L.A. County supervisors OK scaled back emergency communications plan

LA County Supervisors approve scaled down emergency communications system

A stalled emergency communications project for Los Angeles County cleared a major hurdle Tuesday when the Board of Supervisors unanimously approved a scaled-back plan and allowed most work to resume.

The revised plan must win approval from the federal government, which provided a $154-million grant to cover 80% of the cost for building a data communications system. The system must be finished by Sept. 30 or the county will lose a chunk of the grant.

And officials overseeing the project, known as the Los Angeles Regional Interoperable Communications System, say they must begin construction on the remaining parts by May 1 if they are to meet their deadline.

They also must  do a better job of selling the project to residents and their elected officials, county supervisors have said.

The project, which also is to include a radio communications system currently in the design and review stage, had wide support when it was conceived in the aftermath of the 9/11 terrorist attacks on New York City and Washington, D.C.  

But cities began dropping out, citing operational cost concerns.  County firefighters, citing potential safety hazards from the towers' radio frequency emissions, enlisted neighbors and others alarmed when the towers, some as high as 70 feet, sprang up in their communities with little or no public discussion.

The Los Angeles City Council recently stopped tower construction at city police and fire stations. A few days later, the U.S. Commerce Department, noting the project was "severely behind schedule," put a hold on funding and ordered work to stop while local officials came up with a revised plan.

Supervisors hailed Tuesday's vote as a significant step toward getting the project back on track.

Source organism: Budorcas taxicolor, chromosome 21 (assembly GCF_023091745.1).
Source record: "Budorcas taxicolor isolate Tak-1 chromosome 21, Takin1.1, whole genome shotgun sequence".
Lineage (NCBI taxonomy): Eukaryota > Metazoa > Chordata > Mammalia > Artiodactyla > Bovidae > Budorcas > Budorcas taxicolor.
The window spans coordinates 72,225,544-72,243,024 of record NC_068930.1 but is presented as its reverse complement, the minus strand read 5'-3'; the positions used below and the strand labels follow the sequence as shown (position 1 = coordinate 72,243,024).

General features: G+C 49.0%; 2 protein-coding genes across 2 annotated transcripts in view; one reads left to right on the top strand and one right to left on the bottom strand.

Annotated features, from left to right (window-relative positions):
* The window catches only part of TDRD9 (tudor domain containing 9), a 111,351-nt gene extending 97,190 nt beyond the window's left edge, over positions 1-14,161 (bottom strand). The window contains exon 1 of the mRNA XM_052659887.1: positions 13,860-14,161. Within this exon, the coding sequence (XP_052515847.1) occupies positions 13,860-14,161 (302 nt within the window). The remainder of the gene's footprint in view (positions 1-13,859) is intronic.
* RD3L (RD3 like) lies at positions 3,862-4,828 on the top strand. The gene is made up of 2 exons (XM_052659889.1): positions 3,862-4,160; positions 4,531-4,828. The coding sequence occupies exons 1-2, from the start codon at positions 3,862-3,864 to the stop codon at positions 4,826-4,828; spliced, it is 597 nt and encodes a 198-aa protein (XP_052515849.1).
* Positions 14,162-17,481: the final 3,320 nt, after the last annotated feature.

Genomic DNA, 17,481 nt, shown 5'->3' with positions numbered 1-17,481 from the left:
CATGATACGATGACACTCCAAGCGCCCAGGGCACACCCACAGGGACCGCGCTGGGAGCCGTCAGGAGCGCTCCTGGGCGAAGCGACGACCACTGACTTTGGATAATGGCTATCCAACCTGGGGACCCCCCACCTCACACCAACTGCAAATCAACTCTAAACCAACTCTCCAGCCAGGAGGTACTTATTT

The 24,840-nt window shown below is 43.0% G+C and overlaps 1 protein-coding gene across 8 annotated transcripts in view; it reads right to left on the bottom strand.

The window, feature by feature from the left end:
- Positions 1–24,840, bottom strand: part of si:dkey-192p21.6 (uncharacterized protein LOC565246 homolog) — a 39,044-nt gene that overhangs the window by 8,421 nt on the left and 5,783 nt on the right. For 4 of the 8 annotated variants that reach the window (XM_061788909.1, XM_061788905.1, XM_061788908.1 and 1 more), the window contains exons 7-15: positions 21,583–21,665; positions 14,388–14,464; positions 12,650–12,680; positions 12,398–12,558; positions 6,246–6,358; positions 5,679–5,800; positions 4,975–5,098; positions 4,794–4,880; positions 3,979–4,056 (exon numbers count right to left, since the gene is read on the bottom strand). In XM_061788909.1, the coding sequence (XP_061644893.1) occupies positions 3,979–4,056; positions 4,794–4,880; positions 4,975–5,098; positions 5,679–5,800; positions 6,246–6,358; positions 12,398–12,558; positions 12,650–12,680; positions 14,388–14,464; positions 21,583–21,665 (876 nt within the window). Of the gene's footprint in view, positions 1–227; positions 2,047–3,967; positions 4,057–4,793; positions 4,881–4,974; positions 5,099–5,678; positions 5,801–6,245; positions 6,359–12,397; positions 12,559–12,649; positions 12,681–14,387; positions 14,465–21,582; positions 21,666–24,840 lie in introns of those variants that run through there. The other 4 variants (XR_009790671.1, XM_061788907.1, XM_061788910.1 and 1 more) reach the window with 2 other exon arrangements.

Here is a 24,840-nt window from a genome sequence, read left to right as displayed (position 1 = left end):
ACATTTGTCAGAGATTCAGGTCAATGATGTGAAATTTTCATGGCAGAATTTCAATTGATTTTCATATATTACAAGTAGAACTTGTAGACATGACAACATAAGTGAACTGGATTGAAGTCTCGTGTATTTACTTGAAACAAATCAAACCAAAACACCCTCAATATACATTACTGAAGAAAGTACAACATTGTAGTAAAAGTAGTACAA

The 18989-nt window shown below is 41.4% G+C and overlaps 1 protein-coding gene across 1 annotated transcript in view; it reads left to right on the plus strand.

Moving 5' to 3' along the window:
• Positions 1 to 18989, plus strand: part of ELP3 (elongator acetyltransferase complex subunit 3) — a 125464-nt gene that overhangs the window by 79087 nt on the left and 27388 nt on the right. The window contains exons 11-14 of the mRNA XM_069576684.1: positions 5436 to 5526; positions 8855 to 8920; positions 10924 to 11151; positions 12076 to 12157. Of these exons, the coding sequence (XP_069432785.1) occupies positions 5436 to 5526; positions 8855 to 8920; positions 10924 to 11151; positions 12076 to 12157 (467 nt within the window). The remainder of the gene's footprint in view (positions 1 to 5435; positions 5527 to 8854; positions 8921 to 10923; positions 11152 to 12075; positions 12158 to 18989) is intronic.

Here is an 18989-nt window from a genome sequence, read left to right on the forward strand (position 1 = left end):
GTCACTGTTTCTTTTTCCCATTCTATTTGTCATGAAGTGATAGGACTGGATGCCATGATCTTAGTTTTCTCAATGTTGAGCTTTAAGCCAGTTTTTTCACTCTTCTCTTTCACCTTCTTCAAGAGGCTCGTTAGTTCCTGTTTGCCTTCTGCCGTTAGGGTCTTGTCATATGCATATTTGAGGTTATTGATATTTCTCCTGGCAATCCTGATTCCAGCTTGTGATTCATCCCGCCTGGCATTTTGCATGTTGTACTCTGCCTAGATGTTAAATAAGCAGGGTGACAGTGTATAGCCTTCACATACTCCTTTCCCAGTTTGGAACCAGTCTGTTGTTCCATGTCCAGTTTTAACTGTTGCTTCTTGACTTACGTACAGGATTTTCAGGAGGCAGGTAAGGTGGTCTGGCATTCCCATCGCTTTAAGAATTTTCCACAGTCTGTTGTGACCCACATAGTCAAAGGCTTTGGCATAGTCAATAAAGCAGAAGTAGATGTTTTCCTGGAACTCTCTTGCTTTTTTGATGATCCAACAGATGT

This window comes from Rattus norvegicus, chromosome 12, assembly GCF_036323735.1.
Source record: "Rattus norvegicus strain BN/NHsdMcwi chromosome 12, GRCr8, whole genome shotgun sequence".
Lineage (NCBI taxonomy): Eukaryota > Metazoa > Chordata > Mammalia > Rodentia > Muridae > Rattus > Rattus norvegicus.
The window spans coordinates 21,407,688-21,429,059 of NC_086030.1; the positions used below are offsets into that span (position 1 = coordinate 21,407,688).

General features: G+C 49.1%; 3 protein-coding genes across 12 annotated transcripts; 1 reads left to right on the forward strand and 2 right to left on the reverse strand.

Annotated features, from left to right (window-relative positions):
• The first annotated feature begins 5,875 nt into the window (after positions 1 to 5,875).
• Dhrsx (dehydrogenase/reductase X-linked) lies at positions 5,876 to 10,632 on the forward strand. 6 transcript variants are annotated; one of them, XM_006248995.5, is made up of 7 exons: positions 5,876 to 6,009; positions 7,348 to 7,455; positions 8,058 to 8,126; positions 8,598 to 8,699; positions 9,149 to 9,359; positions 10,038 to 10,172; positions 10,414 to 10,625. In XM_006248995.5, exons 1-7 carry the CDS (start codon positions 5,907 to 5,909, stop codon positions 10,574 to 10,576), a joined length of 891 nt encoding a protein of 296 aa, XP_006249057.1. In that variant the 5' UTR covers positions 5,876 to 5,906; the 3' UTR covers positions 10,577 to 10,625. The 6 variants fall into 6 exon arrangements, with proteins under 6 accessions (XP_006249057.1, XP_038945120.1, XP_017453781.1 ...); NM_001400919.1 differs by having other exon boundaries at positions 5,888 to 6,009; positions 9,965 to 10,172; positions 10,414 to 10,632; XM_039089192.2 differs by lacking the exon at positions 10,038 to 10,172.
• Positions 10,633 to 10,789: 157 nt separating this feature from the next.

Supervisor Don Knabe said "it's been a very hard thing" to balance concerns of communities and county firefighters with the need for a system to allow first-responders throughout the 4,060-square mile county to talk with one another in a major disaster.

Supervisor Sheila Kuehl said the project "has given a lot of heartburn on all sides" but added she was "really kind of proud of us" for listening to concerns and finding "a middle ground."

"I think this is a good start," Kuehl said. "I think we have done as well as we could."

The revised plan, which would reduce the system's range, calls for 46 data towers -- down from the originally planned 177, with none located at county fire stations -- plus two satellite installations and 15 portable cell towers to be located on state-owned sites.

Officials also are in talks with the Los Angeles Department of Water and Power and the Harbor Department to locate data towers on DWP land in Sylmar and at the port police station. And they hope to some day add more tower sites, including at Los Angeles Police Department stations.

Although work was allowed to resume on most sites in the revised plan, supervisors ordered that community outreach sessions must be completed at six controversial places before construction can begin anew. The sites are sheriff's stations in Santa Clarita, Crescenta Valley, Industry and Pico Rivera and police stations in Bell Gardens and El Monte.

In a related action Tuesday, supervisors also approved rules for commercial interests wanting to use county communications towers, including prohibiting them from using towers closer than 250 feet from a residence and at any place where firefighters sleep or live.

Some residents said that was still too close.

Follow @jeanmerl for the latest in Southern California politics news.

Copyright © 2016, Los Angeles Times
75°